Flexible Social Media: 9 Tips to Get You Through Good Times and Crises

You can’t hear this enough: Social media is essential to the success of public relations campaigns for any brand. No business objective should be created without the inclusion of a social media plan and, for PR pros, it’s must be a part of the daily routine.

Understanding and deploying social media efforts can bolster your day-to-day PR efforts and bail you out when a crisis comes along. A real key to an effective social media campaign knowing which platforms are most effective for delivering your company's unique message.

“The average Fortune 500 company now has over 11 Twitter accounts—meaning that one size doesn't fit all, said Dallas Lawrence, chief global digital strategy for Burson-Marsteller. 

It takes an effective manager to juggle the task of making social media a priority while designating responsibility to staff members.

Lawrence, a featured speaker at PR News’ Social Media Measurement Conference on Oct. 2 in New York, offers the following 9 tips for PR Pros who are responsible for their team's social media efforts, in good times and bad:

  • Know & Engage Key Drivers Early & Often. 46% of journalists use Twitter for sources. They're going there to see who is already talking about a subject in a credible and established way. They see Twitter as their resource Bible.
  • Develop Clear and Effective Platform Appropriate Messaging. If you've got a story about you that's erupting in video, is a press release the why to respond to that? Probably not. 
  • Own Your Brand in Social Media…Before Someone Else Does. Pinterest is still something we’re not thinking about in a reputation management perspective even though it’s off the charts.Only a third of the top 100 companies have registered their brands on Pinterest, however.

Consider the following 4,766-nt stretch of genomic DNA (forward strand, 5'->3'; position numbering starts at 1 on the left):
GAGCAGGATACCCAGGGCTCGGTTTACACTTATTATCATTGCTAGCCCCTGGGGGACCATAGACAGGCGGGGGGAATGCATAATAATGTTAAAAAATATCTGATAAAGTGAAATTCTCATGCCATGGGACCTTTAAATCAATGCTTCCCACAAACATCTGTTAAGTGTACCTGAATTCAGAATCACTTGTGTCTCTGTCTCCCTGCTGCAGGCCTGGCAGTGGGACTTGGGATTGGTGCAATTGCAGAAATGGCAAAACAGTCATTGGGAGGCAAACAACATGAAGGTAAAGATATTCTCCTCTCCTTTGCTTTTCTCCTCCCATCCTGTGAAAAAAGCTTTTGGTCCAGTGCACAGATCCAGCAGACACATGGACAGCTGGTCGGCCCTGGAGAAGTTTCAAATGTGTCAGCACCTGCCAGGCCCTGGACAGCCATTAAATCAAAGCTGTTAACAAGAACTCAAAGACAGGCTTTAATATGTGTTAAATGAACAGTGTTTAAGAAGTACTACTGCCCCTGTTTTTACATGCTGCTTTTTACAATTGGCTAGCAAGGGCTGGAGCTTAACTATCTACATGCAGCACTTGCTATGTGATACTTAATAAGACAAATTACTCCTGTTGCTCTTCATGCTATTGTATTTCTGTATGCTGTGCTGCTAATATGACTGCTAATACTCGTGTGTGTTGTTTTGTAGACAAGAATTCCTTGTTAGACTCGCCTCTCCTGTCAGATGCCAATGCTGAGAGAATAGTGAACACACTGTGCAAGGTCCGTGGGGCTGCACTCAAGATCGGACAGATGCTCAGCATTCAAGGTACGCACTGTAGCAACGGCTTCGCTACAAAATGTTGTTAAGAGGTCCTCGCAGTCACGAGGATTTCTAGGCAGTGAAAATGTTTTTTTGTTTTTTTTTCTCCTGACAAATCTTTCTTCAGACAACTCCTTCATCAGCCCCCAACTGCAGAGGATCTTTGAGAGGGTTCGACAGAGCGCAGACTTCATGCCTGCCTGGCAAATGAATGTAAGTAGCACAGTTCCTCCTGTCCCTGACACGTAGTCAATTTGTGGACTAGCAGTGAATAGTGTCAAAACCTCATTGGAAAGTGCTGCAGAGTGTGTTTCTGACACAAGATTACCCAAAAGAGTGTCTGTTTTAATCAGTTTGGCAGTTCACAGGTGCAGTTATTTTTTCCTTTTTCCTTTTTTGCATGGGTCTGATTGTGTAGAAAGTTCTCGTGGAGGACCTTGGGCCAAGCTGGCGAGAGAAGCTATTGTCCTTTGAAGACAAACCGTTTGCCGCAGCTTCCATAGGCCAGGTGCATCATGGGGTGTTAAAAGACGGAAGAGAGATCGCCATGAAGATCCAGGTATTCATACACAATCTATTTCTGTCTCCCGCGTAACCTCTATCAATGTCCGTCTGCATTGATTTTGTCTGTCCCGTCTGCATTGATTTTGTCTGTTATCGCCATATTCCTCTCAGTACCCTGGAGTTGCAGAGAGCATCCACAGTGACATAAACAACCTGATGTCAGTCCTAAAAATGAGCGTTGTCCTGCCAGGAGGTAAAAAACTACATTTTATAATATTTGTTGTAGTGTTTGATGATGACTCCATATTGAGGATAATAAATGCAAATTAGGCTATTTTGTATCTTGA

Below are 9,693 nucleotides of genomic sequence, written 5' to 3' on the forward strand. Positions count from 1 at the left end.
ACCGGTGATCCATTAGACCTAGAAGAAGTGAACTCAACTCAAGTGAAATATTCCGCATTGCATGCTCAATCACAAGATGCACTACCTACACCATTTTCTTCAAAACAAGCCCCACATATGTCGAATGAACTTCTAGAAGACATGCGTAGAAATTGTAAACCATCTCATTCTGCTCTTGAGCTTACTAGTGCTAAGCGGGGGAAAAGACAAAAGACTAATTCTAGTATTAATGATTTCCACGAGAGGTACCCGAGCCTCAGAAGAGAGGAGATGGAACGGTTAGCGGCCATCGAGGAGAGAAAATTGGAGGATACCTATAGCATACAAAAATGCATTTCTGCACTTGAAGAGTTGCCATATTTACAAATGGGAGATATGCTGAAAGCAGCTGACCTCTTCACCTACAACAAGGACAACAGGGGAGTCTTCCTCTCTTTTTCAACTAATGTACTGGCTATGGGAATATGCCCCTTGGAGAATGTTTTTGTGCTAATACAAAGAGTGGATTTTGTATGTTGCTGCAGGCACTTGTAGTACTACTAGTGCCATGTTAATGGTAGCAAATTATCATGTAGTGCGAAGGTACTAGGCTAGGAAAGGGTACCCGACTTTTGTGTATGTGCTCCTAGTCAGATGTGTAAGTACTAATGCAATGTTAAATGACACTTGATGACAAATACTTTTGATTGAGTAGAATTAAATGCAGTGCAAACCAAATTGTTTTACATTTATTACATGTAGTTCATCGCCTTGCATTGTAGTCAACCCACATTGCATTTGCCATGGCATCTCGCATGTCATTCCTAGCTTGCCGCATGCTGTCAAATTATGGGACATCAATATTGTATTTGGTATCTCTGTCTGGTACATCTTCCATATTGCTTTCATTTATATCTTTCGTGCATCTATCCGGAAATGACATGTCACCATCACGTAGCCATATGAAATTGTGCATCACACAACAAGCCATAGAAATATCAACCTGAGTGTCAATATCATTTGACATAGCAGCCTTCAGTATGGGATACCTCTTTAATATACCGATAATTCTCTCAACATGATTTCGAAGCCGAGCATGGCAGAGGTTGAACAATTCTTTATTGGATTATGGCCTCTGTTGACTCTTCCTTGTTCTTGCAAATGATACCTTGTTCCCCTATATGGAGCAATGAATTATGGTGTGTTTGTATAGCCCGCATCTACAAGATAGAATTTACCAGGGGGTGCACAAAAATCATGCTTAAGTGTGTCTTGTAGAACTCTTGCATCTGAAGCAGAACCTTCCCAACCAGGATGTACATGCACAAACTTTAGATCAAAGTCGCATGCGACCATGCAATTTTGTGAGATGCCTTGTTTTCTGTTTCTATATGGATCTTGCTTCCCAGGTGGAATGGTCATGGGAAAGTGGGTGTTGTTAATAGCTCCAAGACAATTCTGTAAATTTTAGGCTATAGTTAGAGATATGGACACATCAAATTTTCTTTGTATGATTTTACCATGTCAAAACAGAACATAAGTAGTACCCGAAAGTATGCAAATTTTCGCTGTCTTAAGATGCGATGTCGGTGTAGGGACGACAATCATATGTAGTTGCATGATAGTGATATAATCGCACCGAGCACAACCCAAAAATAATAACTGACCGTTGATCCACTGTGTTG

• People, Not Logos. During a crisis, people want to hear from people, not logos. Figure out right now whom the person is going to be communicating for you in a crisis.
  • Integration Is Key. Twitter is the best platform for sharing out other content through, said Lawrence. Tweets with YouTube links are two times more likely to be retweeted, and tweets that are 80-100 characters are also significantly more likely to be more retweeted.
  • Be Sure You Know What You're Talking About: What’s going against you in the time of a crisis: rush to say something, what are we going to say. We also have to be able to tell clients when it’s not a crisis. Sometimes it’s not a PR problem; sometimes it’s just a problem.
  • When You Blow It, Own Up to It Quickly. There is an amazing willingness to forgive if you just ask for it.
  • Integrate Paid and Earned. “Paid” is not a dirty word. It’s a great way to reach people in a crisis, and promoted tweets can reach the audience you need to reach.
  • Make Some Lemonade. There is a point in every crisis when you're past the 'oh s**t' moment and still have the media world in your backyard— that's your opportunity to grab that spotlight and show what you're going to do next. Three out of every four posts from customers contain potentially actionable product improvement insights. LL Bean did this with a line of their sheets. LL Bean listened to social and saw that there was an uptick in chatter about its sheets, so the company went back to the shelves and saw there was a manufacturing error, which it was able to correct their mistake faster than usual.

Attend PR News' Social Media Measurement Conference on Oct. 2 in NYC and learn more from social media experts like Dallas Lawrence.

Follow Jamar Hudson: @jamarhudson 

  • Tressa Robbins

    Great post, Jamar. “When you blow it, own up to it quickly” has to be the single best advice to anyone using social media–whether on behalf of their clients or themselves!

  • Bart Verhulst

    Nice post! Concerning pint 2; Develop Clear and Effective Platform Appropriate Messaging.
    I’d like to think that an online newsroom is an absolute key.

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